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Iran has reportedly delivered hundreds of ballistic missiles to Russia since January, bolstering their forces as defenders in Ukraine falter.

Most of the 400 missiles Iran has delivered are from the Fateh-110 family of short-range ballistic armaments. Fateh-110s are easily transportable by road and can strike targets up to 435 miles away.

Russian and Iranian officials came to an agreement on the missile deal in December, and shipments began in early January, according to six sources who spoke with Reuters.

Russia has so far received at least four of the shipments, and more are expected to be delivered in the coming weeks.

RUSSIA WARNS UK THAT TROOP DEPLOYMENT IN UKRAINE WOULD BE ‘DECLARATION OF WAR’

Iranian missiles

Iran has delivered hundreds of ballistic missiles to Russia since January. (Iran’s Presidency/WANA/West Asia News Agency/Handout/Reuters)

“There will be more shipments,” one Iranian official told Reuters. “There is no reason to hide it. We are allowed to export weapons to any country that we wish to.”

Meanwhile, Russian President Vladimir Putin’s invasion of Ukraine is seeing newfound success as resources dwindle for some Ukrainian defenders.

ZELENSKYY EXTENDS TRUMP AN OFFER TO VISIT UKRAINE’S FRONT LINES: ‘IF MR TRUMP WILL COME, I AM READY’

Russia announced this weekend that it had captured the Ukrainian city of Avdiivka after Ukrainian forces, low on ammo and personnel, retreated. It was the first significant gain by Russia in months.

Russian President Vladimir Putin sits in chair with suit

Russia announced this weekend that it had captured the Ukrainian city of Avdiivka after Ukrainian forces retreated. (Alexander Kazakov/Sputnik/AFP via Getty Images))

House Speaker Mike Johnson, R-La., is facing growing pressure from both sides of the aisle to deliver some kind of plan for Ukraine as the second anniversary of Russia’s invasion approaches on Feb. 24.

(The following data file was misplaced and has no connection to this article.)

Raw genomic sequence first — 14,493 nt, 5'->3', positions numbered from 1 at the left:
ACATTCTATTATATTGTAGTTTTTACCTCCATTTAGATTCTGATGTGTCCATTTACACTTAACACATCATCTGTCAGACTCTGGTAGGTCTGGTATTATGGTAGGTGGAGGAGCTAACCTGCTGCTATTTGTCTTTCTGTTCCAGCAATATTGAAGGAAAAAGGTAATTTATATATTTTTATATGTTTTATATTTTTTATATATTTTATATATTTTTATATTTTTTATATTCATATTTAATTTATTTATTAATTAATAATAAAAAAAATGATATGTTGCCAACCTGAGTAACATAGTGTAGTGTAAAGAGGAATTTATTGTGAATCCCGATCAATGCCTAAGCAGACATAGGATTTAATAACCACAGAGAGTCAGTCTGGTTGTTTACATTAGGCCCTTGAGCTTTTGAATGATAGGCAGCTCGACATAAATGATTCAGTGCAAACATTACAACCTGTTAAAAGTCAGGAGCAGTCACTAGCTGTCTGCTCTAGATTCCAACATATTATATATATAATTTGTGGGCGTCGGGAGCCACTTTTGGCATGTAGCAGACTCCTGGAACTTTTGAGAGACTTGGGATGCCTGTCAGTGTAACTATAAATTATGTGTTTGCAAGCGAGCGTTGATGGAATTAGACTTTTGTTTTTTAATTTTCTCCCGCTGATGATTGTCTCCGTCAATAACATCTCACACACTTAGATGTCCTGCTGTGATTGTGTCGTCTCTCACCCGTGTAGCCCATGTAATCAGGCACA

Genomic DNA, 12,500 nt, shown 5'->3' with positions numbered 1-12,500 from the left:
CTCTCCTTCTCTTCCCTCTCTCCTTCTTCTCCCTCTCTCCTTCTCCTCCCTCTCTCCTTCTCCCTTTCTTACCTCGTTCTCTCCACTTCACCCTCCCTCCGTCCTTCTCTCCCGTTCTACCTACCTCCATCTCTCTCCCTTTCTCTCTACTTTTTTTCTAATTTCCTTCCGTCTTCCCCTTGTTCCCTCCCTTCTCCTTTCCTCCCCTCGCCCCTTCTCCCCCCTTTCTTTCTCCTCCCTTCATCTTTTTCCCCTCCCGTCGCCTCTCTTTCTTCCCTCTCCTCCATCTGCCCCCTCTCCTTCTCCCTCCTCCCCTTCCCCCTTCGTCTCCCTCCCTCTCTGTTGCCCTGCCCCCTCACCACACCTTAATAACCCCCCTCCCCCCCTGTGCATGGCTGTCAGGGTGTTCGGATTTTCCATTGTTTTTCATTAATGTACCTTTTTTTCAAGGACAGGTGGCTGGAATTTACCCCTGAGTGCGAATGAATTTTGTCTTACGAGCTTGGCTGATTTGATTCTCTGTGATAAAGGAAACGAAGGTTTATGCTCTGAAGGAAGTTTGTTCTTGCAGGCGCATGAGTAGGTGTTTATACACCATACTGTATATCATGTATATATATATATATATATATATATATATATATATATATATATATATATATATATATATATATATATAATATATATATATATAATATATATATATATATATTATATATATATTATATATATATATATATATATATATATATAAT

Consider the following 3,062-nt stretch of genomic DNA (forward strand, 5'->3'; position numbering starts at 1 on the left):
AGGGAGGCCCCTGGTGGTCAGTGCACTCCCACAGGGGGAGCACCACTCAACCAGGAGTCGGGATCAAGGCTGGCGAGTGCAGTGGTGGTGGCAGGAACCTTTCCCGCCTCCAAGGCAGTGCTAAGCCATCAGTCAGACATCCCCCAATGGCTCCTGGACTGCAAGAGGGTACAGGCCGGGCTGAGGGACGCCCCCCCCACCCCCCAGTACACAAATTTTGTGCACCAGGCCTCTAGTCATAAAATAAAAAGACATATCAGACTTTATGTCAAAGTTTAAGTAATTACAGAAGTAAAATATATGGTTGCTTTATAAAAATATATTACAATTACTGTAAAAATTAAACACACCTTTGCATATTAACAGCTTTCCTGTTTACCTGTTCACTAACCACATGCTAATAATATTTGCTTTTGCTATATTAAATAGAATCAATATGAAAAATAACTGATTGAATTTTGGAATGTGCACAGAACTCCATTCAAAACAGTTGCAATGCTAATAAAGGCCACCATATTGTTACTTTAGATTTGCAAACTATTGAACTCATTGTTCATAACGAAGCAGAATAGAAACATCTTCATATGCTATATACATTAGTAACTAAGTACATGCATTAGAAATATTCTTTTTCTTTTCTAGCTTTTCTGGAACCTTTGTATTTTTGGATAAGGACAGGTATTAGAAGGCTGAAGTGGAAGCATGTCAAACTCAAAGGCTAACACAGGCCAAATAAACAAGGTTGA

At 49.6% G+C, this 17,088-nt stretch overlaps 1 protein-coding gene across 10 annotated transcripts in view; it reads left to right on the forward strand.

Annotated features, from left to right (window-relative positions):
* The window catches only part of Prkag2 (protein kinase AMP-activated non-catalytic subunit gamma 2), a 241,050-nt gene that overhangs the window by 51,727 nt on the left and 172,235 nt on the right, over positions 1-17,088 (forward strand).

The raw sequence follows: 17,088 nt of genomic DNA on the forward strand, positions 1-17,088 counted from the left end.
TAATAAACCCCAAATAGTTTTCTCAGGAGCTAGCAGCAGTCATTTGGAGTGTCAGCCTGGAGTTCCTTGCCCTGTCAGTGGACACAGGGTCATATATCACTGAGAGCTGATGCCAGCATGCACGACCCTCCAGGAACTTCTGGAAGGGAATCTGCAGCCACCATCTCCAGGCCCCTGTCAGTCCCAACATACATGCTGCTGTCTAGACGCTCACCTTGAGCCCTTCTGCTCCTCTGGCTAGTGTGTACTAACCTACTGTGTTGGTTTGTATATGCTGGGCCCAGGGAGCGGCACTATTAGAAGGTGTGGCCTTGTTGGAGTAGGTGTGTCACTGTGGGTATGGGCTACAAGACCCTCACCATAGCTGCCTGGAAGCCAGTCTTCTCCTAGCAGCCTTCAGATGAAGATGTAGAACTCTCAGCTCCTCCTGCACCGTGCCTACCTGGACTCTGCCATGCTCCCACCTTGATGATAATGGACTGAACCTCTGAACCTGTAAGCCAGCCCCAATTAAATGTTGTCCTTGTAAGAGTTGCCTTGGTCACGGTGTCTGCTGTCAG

ZELENSKYY TO FACE ‘RECKONING’ WHEN WAR WITH RUSSIA ENDS, EXPERT SAYS

A growing contingent of populist Republican lawmakers have voiced opposition to U.S. involvement in the conflict. Some have gone as far as threatening Johnson’s leadership role if he held a vote on Ukraine aid.

House Speaker Mike Johnson, R-La.

House Speaker Mike Johnson is facing growing pressure from both sides of the aisle to deliver some kind of plan for Ukraine as the second anniversary of Russia’s invasion approaches. (Kent Nishimura/Getty Images)

Nevertheless, mainstream Republicans and Democrats still argue that it is in the country’s best interest to help Kyiv remain independent from Putin and that helping defeat the authoritarian leader is critical to avoiding a wider war.

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“Ukrainians are literally running out of ammo and fleeing cities while Putin kills off his main rival in the gulag. Now is not a good time to give the Russians a hand,” a Senate GOP aide told Fox News Digital, referencing the death of opposition leader Alexei Navalny.

Fox News’ Elizabeth Elkind and Reuters contributed to this report.

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